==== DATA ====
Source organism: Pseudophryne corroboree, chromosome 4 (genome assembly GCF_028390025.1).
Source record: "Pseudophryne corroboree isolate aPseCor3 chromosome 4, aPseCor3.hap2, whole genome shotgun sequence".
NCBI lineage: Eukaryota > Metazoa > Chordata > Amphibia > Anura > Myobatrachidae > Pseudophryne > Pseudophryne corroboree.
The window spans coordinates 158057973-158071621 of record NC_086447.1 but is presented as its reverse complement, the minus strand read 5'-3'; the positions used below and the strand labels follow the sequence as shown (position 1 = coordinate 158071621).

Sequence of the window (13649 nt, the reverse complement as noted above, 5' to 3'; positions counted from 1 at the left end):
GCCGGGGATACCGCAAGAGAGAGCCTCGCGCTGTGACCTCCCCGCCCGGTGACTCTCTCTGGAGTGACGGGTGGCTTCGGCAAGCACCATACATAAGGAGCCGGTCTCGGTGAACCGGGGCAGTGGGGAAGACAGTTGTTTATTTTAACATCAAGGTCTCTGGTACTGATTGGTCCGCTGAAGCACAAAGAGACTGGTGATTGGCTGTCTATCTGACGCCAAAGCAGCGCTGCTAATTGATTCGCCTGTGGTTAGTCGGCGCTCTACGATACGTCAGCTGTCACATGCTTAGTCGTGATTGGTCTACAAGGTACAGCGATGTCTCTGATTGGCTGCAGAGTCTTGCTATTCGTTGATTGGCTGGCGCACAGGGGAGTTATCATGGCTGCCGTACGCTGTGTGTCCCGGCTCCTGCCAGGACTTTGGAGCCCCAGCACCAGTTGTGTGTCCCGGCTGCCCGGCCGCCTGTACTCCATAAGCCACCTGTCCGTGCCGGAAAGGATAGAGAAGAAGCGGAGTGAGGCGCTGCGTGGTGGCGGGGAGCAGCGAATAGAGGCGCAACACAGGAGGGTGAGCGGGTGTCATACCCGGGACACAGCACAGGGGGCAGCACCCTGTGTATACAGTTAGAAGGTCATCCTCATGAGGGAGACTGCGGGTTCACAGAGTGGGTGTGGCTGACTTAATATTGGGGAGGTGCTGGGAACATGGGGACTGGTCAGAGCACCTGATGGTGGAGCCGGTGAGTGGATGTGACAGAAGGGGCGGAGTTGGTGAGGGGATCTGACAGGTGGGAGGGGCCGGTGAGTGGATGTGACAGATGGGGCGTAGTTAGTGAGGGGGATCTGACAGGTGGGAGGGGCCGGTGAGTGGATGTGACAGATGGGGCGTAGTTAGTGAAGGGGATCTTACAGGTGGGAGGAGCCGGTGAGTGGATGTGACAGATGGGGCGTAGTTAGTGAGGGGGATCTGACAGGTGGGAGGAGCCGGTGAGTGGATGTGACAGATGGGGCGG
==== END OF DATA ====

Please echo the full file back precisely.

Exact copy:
Source organism: Pseudophryne corroboree, chromosome 4 (genome assembly GCF_028390025.1).
Source record: "Pseudophryne corroboree isolate aPseCor3 chromosome 4, aPseCor3.hap2, whole genome shotgun sequence".
NCBI lineage: Eukaryota > Metazoa > Chordata > Amphibia > Anura > Myobatrachidae > Pseudophryne > Pseudophryne corroboree.
The window spans coordinates 158057973-158071621 of record NC_086447.1 but is presented as its reverse complement, the minus strand read 5'-3'; the positions used below and the strand labels follow the sequence as shown (position 1 = coordinate 158071621).

Sequence of the window (13649 nt, the reverse complement as noted above, 5' to 3'; positions counted from 1 at the left end):
GCCGGGGATACCGCAAGAGAGAGCCTCGCGCTGTGACCTCCCCGCCCGGTGACTCTCTCTGGAGTGACGGGTGGCTTCGGCAAGCACCATACATAAGGAGCCGGTCTCGGTGAACCGGGGCAGTGGGGAAGACAGTTGTTTATTTTAACATCAAGGTCTCTGGTACTGATTGGTCCGCTGAAGCACAAAGAGACTGGTGATTGGCTGTCTATCTGACGCCAAAGCAGCGCTGCTAATTGATTCGCCTGTGGTTAGTCGGCGCTCTACGATACGTCAGCTGTCACATGCTTAGTCGTGATTGGTCTACAAGGTACAGCGATGTCTCTGATTGGCTGCAGAGTCTTGCTATTCGTTGATTGGCTGGCGCACAGGGGAGTTATCATGGCTGCCGTACGCTGTGTGTCCCGGCTCCTGCCAGGACTTTGGAGCCCCAGCACCAGTTGTGTGTCCCGGCTGCCCGGCCGCCTGTACTCCATAAGCCACCTGTCCGTGCCGGAAAGGATAGAGAAGAAGCGGAGTGAGGCGCTGCGTGGTGGCGGGGAGCAGCGAATAGAGGCGCAACACAGGAGGGTGAGCGGGTGTCATACCCGGGACACAGCACAGGGGGCAGCACCCTGTGTATACAGTTAGAAGGTCATCCTCATGAGGGAGACTGCGGGTTCACAGAGTGGGTGTGGCTGACTTAATATTGGGGAGGTGCTGGGAACATGGGGACTGGTCAGAGCACCTGATGGTGGAGCCGGTGAGTGGATGTGACAGAAGGGGCGGAGTTGGTGAGGGGATCTGACAGGTGGGAGGGGCCGGTGAGTGGATGTGACAGATGGGGCGTAGTTAGTGAGGGGGATCTGACAGGTGGGAGGGGCCGGTGAGTGGATGTGACAGATGGGGCGTAGTTAGTGAAGGGGATCTTACAGGTGGGAGGAGCCGGTGAGTGGATGTGACAGATGGGGCGTAGTTAGTGAGGGGGATCTGACAGGTGGGAGGAGCCGGTGAGTGGATGTGACAGATGGGGCGG